Welcome to all kinds of summer

Tim Meyer

April showers bring May flowers, which bring June summer students to Fermilab. And by summer students, I mean all types of people (including some teachers!) from all over to participate in all kinds of opportunities at the laboratory. Some are already trickling in!

There are two guiding principles to Fermilab’s summer programs that shape almost everything we do. The first is about why: Fermilab offers summer opportunities to students and teachers as part of the fundamental value proposition of publicly funded basic research — to “inspire the next generation and create its leaders” by attracting students to science, technology, engineering, or mathematics (STEM) education and careers. The second is about how: Fermilab seeks to create and celebrate role models in this area so as to amplify and extend impact.

Let’s take a closer look at each of these principles.

Many of us believe that critical thinking and problem solving are important skills for citizens of the modern world. These ways of knowing and learning are a crucial approach that our society needs (more of) not only to survive but also flourish. As a performer of basic research for the public good, Fermilab has the special opportunity, and some would say the obligation, to support this quest. So we find ways to share our basic-research endeavor with people outside the laboratory.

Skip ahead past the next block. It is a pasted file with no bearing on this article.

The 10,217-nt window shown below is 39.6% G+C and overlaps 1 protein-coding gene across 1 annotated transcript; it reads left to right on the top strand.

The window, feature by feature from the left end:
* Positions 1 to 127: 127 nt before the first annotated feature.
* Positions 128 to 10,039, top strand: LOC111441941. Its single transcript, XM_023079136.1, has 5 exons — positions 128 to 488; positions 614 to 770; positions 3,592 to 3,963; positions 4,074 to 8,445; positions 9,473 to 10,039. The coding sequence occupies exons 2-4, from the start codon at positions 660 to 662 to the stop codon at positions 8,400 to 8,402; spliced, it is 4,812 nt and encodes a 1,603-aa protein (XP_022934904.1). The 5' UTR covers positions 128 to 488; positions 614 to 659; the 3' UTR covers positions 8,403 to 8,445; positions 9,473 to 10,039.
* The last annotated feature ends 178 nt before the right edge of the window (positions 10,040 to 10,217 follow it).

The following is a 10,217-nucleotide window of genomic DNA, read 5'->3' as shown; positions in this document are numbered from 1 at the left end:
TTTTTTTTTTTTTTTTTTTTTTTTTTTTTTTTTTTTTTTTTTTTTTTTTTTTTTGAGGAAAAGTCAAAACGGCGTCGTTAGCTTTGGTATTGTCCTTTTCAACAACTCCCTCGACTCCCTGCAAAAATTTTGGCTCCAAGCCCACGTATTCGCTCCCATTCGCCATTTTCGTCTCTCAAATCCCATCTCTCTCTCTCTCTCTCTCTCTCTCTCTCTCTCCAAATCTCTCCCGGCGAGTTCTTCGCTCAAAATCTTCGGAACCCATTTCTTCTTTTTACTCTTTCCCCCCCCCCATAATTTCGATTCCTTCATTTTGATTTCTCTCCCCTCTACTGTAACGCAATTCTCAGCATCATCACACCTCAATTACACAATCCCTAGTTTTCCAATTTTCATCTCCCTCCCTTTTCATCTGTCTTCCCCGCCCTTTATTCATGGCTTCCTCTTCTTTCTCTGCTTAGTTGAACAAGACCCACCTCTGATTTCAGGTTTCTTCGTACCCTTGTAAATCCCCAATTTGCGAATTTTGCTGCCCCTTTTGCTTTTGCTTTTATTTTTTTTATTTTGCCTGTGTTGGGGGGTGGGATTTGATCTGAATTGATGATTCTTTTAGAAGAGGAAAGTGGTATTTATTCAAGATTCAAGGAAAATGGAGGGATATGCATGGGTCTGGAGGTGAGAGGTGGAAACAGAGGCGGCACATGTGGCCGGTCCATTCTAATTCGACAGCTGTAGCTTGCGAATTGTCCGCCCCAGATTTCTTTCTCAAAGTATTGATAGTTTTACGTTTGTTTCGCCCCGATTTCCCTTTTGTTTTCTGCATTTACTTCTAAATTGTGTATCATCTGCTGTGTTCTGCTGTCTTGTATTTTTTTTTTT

Our Fermilab summer is about widely opening laboratory doors to give students and teachers a true experience of the thrill and challenge of what we do. Mentors prepare special work assignments for the “summers” so that they experience accomplishment and satisfaction, and work groups provide a safe, constructive learning environment that fosters respect for evidence-based reasoning.

We are very serious about this. Fermilab’s SIST program is the longest-running summer undergraduate internship program among the DOE laboratories, and this summer it celebrates 45 years. Congratulations! Fermilab’s TARGET program for high school students, with a focus on underrepresented minorities in STEM, celebrates 35 years this summer. Congratulations!

If we press in further, we reveal the second principle: creating and celebrating role models. Benjamin Carver, Emmy Noether and Albert Einstein are heroes for many of us. According to Joseph Campbell, a hero is someone who not only overcomes adversity by climbing the mountain, but also comes back from the mountain to share the story. A key element of our mission at Fermilab is to help students and teachers “climb the mountain” and then to share and celebrate their accomplishments. An individual can magnify her impact by inspiring others. A young person from East St. Louis or a middle-aged teacher from Chicago can become a hero for others when he is not just satisfied but also thrilled with his experiences at Fermilab.

Fermilab has contributed to the success of some role models such as Aziza Baccouche, Gabriel Caceres, Alicia Clay, Byron Freelon, William Hoston Jr., Reginald Perry, Arnold Tharrington and Mayda Velasco. I thank our entire community for contributing to their accomplishments, and I challenge you to continue and expand your good work. Moreover, we can be (a little bit) selfish – if there are good students in your programs, invite them to join our team and work at Fermilab and the DOE laboratory system.

To find out more about our programs and how you might participate, please contact me, Marge Bardeen or Sandra Charles.

As a citizen of Fermilab, what does this all mean for me? I am currently scheduling my 18-month-old daughter’s first tour of the Tevatron tunnels as well as her first Prairie Rangers course. Whether or not she becomes a scientist or engineer, she will appreciate and respect STEM!

Summer is almost here, and Tim Meyer’s daughter is already learning to appreciate nature through keen observation.